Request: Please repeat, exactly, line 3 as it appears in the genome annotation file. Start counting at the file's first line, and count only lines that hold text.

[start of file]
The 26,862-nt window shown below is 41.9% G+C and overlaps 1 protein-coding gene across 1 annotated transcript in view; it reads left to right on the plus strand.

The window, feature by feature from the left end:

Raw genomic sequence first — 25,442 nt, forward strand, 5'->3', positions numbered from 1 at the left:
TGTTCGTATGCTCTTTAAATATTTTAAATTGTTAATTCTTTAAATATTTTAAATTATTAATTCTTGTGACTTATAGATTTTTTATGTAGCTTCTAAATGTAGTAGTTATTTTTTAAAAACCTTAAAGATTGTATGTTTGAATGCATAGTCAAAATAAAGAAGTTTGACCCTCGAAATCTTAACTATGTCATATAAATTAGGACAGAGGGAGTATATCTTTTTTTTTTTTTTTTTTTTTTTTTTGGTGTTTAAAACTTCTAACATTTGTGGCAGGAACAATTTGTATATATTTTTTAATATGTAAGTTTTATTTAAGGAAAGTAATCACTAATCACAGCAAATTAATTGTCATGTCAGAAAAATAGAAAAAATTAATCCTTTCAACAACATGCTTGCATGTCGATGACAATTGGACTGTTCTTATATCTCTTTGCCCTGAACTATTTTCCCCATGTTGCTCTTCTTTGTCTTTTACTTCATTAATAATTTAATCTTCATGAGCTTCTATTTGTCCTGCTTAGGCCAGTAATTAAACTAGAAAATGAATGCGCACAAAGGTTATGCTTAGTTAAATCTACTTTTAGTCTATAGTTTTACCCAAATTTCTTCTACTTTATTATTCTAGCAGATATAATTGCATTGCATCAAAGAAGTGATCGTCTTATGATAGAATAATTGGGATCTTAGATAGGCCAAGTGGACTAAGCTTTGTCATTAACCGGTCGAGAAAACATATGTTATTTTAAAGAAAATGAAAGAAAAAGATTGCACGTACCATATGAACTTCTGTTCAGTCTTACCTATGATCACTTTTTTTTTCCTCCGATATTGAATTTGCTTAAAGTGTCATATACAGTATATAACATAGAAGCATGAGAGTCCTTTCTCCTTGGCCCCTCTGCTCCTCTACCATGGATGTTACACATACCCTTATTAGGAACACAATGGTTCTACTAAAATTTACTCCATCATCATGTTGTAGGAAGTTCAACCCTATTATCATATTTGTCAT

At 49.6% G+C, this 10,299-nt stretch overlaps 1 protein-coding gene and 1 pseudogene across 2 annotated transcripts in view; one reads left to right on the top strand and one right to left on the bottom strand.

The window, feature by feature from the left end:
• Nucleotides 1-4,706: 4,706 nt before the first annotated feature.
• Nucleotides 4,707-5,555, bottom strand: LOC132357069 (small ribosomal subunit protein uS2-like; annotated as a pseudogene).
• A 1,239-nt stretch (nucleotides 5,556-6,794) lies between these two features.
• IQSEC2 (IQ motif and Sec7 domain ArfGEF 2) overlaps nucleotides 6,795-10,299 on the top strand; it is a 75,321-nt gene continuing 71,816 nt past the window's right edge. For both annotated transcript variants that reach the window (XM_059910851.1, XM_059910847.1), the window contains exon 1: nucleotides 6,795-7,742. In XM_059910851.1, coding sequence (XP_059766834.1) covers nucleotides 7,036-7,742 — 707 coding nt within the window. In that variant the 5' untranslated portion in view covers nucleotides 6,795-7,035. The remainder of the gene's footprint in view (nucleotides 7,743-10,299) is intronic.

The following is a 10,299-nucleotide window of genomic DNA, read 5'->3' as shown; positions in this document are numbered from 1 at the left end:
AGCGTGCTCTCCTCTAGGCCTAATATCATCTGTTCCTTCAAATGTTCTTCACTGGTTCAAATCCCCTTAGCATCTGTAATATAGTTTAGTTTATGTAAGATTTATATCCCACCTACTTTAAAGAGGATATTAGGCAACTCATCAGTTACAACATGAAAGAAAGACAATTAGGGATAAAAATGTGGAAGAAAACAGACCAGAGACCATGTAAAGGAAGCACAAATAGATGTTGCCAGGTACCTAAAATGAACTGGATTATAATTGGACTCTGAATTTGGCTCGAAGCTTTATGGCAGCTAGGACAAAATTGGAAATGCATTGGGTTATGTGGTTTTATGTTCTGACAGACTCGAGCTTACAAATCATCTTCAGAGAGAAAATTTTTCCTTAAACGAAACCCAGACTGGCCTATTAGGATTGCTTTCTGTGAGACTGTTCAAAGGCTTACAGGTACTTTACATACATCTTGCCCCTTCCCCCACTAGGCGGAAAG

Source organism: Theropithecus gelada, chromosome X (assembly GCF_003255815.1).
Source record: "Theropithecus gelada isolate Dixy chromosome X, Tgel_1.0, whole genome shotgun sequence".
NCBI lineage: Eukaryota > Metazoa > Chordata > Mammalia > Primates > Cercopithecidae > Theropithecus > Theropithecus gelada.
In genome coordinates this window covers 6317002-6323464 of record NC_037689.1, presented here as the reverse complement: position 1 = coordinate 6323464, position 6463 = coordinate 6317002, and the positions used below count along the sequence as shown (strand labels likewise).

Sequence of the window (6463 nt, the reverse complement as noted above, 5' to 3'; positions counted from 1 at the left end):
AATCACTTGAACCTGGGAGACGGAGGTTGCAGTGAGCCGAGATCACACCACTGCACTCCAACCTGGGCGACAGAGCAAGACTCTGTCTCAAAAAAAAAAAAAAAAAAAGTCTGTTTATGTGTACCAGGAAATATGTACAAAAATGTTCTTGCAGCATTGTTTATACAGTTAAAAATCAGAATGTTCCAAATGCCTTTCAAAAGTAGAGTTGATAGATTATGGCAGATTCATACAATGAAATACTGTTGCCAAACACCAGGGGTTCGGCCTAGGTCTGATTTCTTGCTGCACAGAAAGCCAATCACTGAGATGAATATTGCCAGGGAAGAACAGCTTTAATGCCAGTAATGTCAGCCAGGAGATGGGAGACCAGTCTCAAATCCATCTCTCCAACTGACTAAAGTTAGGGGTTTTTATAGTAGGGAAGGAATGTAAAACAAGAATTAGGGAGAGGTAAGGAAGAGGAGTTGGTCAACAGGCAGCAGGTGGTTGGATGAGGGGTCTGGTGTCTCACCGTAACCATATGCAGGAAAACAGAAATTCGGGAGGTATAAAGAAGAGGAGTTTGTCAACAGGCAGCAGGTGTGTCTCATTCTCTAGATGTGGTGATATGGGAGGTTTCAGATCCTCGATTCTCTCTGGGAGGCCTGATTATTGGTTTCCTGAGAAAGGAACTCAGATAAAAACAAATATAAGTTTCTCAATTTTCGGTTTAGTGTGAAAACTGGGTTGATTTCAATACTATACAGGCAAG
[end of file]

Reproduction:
Raw genomic sequence first — 25,442 nt, forward strand, 5'->3', positions numbered from 1 at the left: